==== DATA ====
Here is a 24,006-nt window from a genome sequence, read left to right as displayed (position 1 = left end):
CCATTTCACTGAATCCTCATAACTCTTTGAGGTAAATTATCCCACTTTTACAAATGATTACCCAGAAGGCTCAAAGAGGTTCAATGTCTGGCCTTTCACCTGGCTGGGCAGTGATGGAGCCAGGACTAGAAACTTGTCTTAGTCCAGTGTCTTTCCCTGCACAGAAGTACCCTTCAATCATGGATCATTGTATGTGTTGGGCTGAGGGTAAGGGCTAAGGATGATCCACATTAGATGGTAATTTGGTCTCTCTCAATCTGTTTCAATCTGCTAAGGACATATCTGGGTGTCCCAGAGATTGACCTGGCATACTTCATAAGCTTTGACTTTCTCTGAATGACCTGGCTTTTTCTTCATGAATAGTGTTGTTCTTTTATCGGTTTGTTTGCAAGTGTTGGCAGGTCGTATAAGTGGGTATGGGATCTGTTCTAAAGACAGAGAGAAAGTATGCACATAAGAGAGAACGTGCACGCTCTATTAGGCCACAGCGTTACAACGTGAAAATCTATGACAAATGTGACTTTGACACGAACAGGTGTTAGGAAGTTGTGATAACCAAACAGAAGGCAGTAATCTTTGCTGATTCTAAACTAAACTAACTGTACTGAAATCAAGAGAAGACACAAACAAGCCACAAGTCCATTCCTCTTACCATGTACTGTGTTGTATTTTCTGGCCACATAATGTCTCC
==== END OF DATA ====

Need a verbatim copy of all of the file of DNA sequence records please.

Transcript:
Here is a 24,006-nt window from a genome sequence, read left to right as displayed (position 1 = left end):
CCATTTCACTGAATCCTCATAACTCTTTGAGGTAAATTATCCCACTTTTACAAATGATTACCCAGAAGGCTCAAAGAGGTTCAATGTCTGGCCTTTCACCTGGCTGGGCAGTGATGGAGCCAGGACTAGAAACTTGTCTTAGTCCAGTGTCTTTCCCTGCACAGAAGTACCCTTCAATCATGGATCATTGTATGTGTTGGGCTGAGGGTAAGGGCTAAGGATGATCCACATTAGATGGTAATTTGGTCTCTCTCAATCTGTTTCAATCTGCTAAGGACATATCTGGGTGTCCCAGAGATTGACCTGGCATACTTCATAAGCTTTGACTTTCTCTGAATGACCTGGCTTTTTCTTCATGAATAGTGTTGTTCTTTTATCGGTTTGTTTGCAAGTGTTGGCAGGTCGTATAAGTGGGTATGGGATCTGTTCTAAAGACAGAGAGAAAGTATGCACATAAGAGAGAACGTGCACGCTCTATTAGGCCACAGCGTTACAACGTGAAAATCTATGACAAATGTGACTTTGACACGAACAGGTGTTAGGAAGTTGTGATAACCAAACAGAAGGCAGTAATCTTTGCTGATTCTAAACTAAACTAACTGTACTGAAATCAAGAGAAGACACAAACAAGCCACAAGTCCATTCCTCTTACCATGTACTGTGTTGTATTTTCTGGCCACATAATGTCTCC